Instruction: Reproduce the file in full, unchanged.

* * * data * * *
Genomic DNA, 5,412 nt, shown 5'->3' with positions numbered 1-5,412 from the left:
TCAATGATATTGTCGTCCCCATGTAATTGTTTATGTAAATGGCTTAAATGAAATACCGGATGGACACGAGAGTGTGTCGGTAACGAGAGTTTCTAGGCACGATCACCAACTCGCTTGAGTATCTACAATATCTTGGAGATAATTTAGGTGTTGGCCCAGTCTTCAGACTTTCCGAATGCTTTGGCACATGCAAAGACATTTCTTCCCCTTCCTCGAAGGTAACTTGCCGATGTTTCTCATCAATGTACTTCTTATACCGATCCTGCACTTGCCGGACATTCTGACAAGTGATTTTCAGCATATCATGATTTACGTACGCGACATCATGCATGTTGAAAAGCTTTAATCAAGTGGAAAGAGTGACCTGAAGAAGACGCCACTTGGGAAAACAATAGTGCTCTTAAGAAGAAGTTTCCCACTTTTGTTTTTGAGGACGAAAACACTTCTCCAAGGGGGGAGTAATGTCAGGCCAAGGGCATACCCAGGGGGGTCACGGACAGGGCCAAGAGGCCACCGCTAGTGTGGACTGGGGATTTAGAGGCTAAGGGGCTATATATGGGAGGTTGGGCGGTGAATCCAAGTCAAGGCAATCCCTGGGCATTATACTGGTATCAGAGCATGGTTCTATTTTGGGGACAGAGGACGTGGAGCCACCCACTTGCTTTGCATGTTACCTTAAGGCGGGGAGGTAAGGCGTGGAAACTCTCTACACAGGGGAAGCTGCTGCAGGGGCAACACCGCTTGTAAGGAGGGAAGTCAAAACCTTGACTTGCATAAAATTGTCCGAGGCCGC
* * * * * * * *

Genomic DNA, 5,412 nt, shown 5'->3' with positions numbered 1-5,412 from the left:
TCAATGATATTGTCGTCCCCATGTAATTGTTTATGTAAATGGCTTAAATGAAATACCGGATGGACACGAGAGTGTGTCGGTAACGAGAGTTTCTAGGCACGATCACCAACTCGCTTGAGTATCTACAATATCTTGGAGATAATTTAGGTGTTGGCCCAGTCTTCAGACTTTCCGAATGCTTTGGCACATGCAAAGACATTTCTTCCCCTTCCTCGAAGGTAACTTGCCGATGTTTCTCATCAATGTACTTCTTATACCGATCCTGCACTTGCCGGACATTCTGACAAGTGATTTTCAGCATATCATGATTTACGTACGCGACATCATGCATGTTGAAAAGCTTTAATCAAGTGGAAAGAGTGACCTGAAGAAGACGCCACTTGGGAAAACAATAGTGCTCTTAAGAAGAAGTTTCCCACTTTTGTTTTTGAGGACGAAAACACTTCTCCAAGGGGGGAGTAATGTCAGGCCAAGGGCATACCCAGGGGGGTCACGGACAGGGCCAAGAGGCCACCGCTAGTGTGGACTGGGGATTTAGAGGCTAAGGGGCTATATATGGGAGGTTGGGCGGTGAATCCAAGTCAAGGCAATCCCTGGGCATTATACTGGTATCAGAGCATGGTTCTATTTTGGGGACAGAGGACGTGGAGCCACCCACTTGCTTTGCATGTTACCTTAAGGCGGGGAGGTAAGGCGTGGAAACTCTCTACACAGGGGAAGCTGCTGCAGGGGCAACACCGCTTGTAAGGAGGGAAGTCAAAACCTTGACTTGCATAAAATTGTCCGAGGCCGC